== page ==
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From niggard nature fall, yet rich conceit
7 our brain's flow,] Sir Thomas Hanmer and Dr. Warburton read, brine's flow. Our brains flow is our tears; but we may read, our brine's flow, our salt tears. Either will serve.
Our brain's flow is right. So, in Sir Giles Goosecap, 1606: "I shed not the tears of my brain"
Again, in The Miracles of Moses, by Drayton :
"But he from rocks that fountains can command,
on faults forgiven ] Alcibiades's whole speech is in breaks, betwixt his reflections on Timon's death, and his addresses to the Athenian Senators: and as soon as he has commented on the place of Timon's grave, he bids the Senate set forward; tells 'em, he has forgiven their faults; and promises to use them with mercy. Theobald.
I suspect that we ought to read
One fault's forgiven.-Dead
Is noble Timon; &c.
One fault (viz. the ingratitude of the Athenians to Timon) is forgiven, i. e. exempted from punishment by the death of the injured person. Tyrwhitt.
The old reading and punctuation appear to me sufficiently intelligible. Mr. Theobald asks, "why should Neptune weep over Timon's faults, or indeed what fault had he committed?" The faults that Timon committed, were, 1. that boundless prodigality which his Steward so forcibly describes and laments; and 2. his becoming a Misanthrope, and abjuring the society of all men for the crimes of a few.-Theobald supposes that Alcibiades bids the Senate set forward, assuring them at the same time that he forgives the wrongs they have done him. On:-Faults forgiven But how unlikely is it, that he should desert the subject immediately before him, and enter upon another quite different subject, in these three words; and then return to Timon again? to say nothing of the strangeness of the phrase—faults forgiven, for "faults are forgiven." Malone.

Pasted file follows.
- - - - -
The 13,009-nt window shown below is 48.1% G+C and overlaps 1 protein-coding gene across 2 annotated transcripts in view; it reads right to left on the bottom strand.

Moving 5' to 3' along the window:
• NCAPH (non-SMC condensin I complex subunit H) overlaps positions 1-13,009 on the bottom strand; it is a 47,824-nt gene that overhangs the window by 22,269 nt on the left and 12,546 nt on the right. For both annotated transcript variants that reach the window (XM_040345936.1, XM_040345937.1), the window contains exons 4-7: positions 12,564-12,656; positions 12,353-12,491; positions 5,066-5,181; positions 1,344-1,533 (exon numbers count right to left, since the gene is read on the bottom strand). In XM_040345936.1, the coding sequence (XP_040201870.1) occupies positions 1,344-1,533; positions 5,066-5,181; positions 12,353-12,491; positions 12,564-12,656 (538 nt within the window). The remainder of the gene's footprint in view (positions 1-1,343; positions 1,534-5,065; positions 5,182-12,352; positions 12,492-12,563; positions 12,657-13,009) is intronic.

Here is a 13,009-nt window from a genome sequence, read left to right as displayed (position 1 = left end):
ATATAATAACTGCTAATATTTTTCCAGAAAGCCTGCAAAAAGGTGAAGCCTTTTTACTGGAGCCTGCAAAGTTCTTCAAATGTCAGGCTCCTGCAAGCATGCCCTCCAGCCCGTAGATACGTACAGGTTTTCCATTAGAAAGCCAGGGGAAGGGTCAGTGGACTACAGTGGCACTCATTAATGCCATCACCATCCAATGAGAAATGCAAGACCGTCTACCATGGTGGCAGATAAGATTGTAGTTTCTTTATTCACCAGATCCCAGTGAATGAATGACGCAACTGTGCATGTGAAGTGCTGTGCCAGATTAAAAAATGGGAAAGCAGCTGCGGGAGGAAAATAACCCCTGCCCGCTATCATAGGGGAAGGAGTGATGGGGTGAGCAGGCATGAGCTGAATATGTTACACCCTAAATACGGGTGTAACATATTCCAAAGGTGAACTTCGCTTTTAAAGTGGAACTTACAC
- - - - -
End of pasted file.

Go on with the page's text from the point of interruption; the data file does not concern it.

stint war ;] i. e. stop it. So, in Spenser's Fairy Queen: 'gan the cunning thief
"Persuade us die, to stint all further strife." Steevens.
Prescribe to other, as each other's leech.1—
leech. i. e. physician. So, in Spenser's Fairy Queen:
2 The play of Timon is a domestick tragedy, and therefore strongly fastens on the attention of the reader. In the plan there is not much art, but the incidents are natural, and the characters various and exact. The catastrophe affords a very powerful warning against that ostentatious liberality, which scatters bounty, but confers no benefits, and buys flattery, but not friendship.
In this tragedy, are many passages perplexed, obscure, and probably corrupt, which I have endeavoured to rectify, or explain with due diligence; but having only one copy, cannot promise myself that my endeavours shall be much applauded.
Johnson. This play was altered by Shadwell, and brought upon the stage in 1678. In the modest title-page he calls it Timon of Athens, or the Man-hater, as it is acted at the Duke's Theatre, made into a Play. Steemens.
END OF VOL. XV.